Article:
In my Topics in Marine Science class that I teach at Western Washington University, we spend a week on marine mammals and a portion of that time talking about whaling. We discuss the use of whale oil for illuminants, the 1930s as the Whaling Olympic era, the devastation of certain whale populations, and the formation of the International Whaling Commission (IWC). We examine the shift in values as a world that was largely pro-whaling became largely anti-whaling and how science (e.g., the discovery of whale song) and conservation (e.g., Greenpeace) played a role in that ethical shift.
I ask my students to examine this graph, which tells the sad story of the fate of the southern hemisphere blue whale. The maroon bars are historical whaling hunts and the blue line is an estimate of former blue whale abundance based on a population models by Line Christensen, formerly of the UBC Fisheries Centre. The current southern blue whale population is less than 5% of the population pre-whaling.
I ask the students if we can generalize from this trend. I present genetic research, such as the study in Science by Roman & Palumbi, which used mitochondrial DNA to reconstruct former population sizes and confirms that many whale populations are mere crumbs compared to times past. I show them similar graphs for North Atlantic humpback and Northwest Pacific gray whales and they quickly realize that the blue whale’s fate is not unique.
Then I show my students a similar graph for North Atlantic minke whales, which have also been called the “cockroaches of the sea” by one Japanese official.
And I ask them to explain why we don’t want to whale minke whales. They look at the graph and they give insightful responses such as: “maybe the minke population was much higher in the time before the start of the x-axis” (and, since we have also discussed shifting baselines, this is a plausible and intelligent explanation, but is not the reason); or, “maybe the population decrease in the 1950s and ’60s made managers nervous”; or, “maybe it’s because minke whales are small and it is better to catch big whales”.
Actually, the minke whale population is fairly stable and appears to be a rather good example of sustainability (i.e., things stay the same). So why is the international community largely opposed to killing them? Finally, some shy student will suggest that maybe we don’t think killing them is right.
The numbers do not justify why many people (I dare say most) are opposed to killing minke whales. The ethics do. We came to believe that minke whales have the right to live. This sentiment lies outside the boundaries of science.
I am so thankful for the minke example. And I believe my students are, too.
Some scientists are hesitant to discuss ethics (let alone promote their own). As one top scientist recently wrote to me when I proposed to work on a new policy paper together:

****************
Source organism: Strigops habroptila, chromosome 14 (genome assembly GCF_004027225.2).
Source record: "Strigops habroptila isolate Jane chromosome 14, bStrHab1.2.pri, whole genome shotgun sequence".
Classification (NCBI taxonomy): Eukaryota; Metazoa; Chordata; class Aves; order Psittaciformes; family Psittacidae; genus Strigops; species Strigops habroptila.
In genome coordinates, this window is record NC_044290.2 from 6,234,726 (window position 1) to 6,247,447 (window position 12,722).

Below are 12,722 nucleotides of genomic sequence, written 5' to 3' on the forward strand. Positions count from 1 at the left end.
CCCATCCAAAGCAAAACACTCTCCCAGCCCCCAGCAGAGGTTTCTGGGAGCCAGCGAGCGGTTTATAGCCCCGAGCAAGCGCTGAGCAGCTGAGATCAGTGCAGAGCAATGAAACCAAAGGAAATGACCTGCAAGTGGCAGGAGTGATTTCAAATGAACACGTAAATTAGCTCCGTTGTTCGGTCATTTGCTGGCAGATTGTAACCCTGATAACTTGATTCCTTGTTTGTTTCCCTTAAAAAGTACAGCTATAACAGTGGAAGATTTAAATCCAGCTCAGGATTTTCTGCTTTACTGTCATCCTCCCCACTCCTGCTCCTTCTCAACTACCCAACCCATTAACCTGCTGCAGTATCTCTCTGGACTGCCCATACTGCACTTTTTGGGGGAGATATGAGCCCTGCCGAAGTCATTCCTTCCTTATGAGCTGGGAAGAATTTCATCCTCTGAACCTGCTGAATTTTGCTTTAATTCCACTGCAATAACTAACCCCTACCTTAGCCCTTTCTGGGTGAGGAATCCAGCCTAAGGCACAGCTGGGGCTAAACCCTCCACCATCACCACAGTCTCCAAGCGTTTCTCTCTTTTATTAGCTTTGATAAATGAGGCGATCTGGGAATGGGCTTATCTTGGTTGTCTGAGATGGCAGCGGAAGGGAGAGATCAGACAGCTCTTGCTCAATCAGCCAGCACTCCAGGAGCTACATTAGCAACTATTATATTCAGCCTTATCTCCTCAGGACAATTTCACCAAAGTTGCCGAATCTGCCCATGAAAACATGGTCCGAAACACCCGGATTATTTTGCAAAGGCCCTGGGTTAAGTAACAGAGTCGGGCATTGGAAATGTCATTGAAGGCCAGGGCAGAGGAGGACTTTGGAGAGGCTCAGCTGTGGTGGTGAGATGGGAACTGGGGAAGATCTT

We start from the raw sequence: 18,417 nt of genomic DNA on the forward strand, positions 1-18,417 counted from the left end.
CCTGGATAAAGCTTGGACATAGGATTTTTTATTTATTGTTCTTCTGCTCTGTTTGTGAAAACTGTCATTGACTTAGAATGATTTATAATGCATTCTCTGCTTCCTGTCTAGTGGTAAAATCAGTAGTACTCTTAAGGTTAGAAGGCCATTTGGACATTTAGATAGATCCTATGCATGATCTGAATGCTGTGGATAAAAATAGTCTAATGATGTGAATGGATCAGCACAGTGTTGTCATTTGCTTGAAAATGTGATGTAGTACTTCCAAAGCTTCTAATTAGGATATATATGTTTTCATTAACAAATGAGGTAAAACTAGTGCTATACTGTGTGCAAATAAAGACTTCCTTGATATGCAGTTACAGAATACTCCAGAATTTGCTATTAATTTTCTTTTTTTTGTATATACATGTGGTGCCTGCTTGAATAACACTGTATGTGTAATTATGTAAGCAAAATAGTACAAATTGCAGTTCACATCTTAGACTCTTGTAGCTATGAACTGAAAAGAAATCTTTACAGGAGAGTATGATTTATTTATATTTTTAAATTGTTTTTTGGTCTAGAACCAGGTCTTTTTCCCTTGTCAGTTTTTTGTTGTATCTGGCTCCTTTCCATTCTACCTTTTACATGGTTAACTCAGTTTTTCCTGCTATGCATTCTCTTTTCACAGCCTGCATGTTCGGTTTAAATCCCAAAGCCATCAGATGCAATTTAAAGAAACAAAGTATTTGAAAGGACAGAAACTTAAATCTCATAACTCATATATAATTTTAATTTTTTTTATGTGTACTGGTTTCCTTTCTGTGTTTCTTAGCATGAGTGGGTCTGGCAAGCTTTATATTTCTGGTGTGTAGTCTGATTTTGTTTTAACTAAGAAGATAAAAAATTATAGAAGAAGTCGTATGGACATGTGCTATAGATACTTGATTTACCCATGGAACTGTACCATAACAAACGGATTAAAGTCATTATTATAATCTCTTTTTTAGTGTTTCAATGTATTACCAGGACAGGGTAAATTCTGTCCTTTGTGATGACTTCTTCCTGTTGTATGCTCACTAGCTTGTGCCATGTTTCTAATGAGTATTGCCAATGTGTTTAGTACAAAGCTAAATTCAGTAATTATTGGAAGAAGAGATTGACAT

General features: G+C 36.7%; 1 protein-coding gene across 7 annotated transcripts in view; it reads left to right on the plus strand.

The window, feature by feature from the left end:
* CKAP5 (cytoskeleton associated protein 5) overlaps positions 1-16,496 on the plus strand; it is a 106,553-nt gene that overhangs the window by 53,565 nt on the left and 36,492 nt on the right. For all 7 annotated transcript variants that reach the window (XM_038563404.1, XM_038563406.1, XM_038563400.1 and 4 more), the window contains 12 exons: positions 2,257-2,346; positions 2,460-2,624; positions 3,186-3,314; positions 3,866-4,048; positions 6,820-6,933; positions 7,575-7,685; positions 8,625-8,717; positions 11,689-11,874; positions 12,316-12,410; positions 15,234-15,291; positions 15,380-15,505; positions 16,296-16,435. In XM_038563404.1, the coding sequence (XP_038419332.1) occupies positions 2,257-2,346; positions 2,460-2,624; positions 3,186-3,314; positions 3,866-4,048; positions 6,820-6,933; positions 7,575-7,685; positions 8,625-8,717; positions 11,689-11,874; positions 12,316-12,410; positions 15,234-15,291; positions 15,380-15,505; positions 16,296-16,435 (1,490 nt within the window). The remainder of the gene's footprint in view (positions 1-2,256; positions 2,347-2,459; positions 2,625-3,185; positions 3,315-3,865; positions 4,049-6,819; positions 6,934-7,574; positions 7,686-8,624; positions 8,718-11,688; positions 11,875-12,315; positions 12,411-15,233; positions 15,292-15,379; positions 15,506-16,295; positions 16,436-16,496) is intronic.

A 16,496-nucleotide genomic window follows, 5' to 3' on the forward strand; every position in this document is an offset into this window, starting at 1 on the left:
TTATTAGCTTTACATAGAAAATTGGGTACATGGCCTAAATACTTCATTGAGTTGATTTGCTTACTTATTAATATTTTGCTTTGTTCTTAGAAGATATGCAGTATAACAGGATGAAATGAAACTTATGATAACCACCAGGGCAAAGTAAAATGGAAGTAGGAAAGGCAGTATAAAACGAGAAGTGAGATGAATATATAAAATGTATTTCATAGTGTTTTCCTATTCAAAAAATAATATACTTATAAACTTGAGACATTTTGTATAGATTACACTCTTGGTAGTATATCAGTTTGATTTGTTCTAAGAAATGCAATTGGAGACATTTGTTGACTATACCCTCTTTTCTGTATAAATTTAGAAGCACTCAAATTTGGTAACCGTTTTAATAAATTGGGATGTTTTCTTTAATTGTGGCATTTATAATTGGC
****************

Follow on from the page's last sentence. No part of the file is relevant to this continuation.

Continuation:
I have a very firm personal policy not to put my name on papers or editorials that promote or favour any particular set of values or preferences, and your outline clearly is an attempt to promote conservation values and risk averse policies.
I understand how one’s beliefs can endanger one’s science (take, for instance, the fortunately now unpopular field of eugenics) and how ethical lines can be hazy (as can be the case in the eradication of invasive species). But I also believe in teaching my students about how ethics can trump science in the same way that corrupt politics or corporate greed can.
And I believe the wider one’s ethical umbrella, the better (even if I can also occasionally find vegans who espouse all their particularities annoying).
Eventually, I hope an ethical principle similar to the one for whales can extend to other members of the marine world, as does Carl Safina with his promotion of a sea ethic. And I look forward to the day when we think about fish as more than simply seafood, just as we came to respect the lives of whales–even those considered to be the cockroaches of the sea.
As Daniel Pauly and I wrote in our first paper together:
When whales were on the brink of extinction, the primary avenue of protection was not a campaign in opposition to using whale oil or against eating whales. Whaling ceased after the emergence and wide public acceptance of a ‘whale mythology’, which de-commodified them. The moratorium on whaling, ratified by the International Whaling Commission (IWC), was a direct result of the revulsion toward whaling felt through most of the Western world. It is only when a similar revulsion is felt by the public about the wholesale destruction of fish populations and marine ecosystems that we can hope to save them from our management and our appetite.